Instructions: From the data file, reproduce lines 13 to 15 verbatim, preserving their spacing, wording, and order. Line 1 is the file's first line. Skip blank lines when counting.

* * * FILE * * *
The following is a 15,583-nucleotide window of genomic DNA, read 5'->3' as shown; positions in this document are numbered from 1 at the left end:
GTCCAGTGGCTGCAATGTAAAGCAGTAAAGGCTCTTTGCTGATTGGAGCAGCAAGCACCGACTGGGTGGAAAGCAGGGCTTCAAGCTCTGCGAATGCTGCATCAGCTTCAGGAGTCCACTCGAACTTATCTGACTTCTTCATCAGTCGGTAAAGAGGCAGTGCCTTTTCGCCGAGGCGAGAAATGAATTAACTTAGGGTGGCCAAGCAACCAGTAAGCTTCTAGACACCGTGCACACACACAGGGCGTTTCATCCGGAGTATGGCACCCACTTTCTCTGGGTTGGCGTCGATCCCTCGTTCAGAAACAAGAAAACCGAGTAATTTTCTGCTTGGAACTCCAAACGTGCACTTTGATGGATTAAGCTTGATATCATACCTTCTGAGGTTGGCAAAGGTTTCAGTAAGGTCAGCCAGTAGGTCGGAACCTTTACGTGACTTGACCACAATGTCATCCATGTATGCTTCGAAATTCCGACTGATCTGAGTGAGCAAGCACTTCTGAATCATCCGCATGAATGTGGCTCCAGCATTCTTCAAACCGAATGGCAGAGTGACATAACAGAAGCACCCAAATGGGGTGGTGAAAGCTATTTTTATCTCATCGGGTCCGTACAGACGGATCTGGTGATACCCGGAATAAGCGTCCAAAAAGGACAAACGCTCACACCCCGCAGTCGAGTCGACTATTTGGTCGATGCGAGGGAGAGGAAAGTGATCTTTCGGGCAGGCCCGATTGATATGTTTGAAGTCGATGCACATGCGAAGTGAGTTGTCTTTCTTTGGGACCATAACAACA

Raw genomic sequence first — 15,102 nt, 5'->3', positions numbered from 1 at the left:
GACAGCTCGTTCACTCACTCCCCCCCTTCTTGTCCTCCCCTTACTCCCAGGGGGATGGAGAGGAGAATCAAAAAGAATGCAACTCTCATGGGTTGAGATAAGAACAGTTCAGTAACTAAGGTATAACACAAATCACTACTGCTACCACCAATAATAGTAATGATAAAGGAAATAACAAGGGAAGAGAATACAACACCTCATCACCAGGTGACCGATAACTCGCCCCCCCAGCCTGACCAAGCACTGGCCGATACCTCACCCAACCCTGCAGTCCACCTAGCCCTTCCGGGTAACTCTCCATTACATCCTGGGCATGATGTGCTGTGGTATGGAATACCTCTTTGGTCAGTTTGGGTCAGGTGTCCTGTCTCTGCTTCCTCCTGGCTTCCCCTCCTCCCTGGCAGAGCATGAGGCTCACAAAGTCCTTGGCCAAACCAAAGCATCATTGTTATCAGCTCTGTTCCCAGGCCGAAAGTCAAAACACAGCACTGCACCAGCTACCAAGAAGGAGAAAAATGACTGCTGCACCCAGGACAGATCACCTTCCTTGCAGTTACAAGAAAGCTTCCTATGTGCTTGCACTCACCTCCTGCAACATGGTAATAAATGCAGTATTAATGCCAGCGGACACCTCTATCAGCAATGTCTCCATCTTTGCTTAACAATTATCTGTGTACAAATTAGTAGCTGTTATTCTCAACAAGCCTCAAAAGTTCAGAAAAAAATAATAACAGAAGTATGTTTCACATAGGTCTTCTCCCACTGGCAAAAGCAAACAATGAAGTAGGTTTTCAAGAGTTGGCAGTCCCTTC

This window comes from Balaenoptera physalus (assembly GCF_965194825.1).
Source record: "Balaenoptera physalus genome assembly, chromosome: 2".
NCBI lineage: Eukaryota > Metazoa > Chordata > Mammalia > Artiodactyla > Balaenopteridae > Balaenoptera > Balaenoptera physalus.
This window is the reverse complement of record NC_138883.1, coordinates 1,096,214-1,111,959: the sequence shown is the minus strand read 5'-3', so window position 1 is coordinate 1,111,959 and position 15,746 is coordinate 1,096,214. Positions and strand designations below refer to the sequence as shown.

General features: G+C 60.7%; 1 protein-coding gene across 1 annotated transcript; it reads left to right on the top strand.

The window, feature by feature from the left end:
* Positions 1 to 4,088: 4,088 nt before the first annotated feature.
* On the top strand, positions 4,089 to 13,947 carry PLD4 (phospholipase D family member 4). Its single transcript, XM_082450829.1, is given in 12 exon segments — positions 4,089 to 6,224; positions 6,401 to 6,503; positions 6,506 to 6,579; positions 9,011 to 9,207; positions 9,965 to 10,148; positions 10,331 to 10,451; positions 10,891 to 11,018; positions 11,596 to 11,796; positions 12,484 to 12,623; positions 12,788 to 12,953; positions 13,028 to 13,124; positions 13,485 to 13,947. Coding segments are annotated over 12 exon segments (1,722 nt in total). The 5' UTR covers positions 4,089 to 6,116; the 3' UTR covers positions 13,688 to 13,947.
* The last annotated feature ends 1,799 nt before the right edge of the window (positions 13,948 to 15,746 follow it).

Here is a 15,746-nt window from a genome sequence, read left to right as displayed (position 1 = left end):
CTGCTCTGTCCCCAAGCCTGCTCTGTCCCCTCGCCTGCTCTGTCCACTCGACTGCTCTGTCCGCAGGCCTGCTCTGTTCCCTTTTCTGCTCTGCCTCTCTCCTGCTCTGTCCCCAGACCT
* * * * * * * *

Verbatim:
* The last annotated feature ends 1,799 nt before the right edge of the window (positions 13,948 to 15,746 follow it).

Here is a 15,746-nt window from a genome sequence, read left to right as displayed (position 1 = left end):
CTGCTCTGTCCCCAAGCCTGCTCTGTCCCCTCGCCTGCTCTGTCCACTCGACTGCTCTGTCCGCAGGCCTGCTCTGTTCCCTTTTCTGCTCTGCCTCTCTCCTGCTCTGTCCCCAGACCT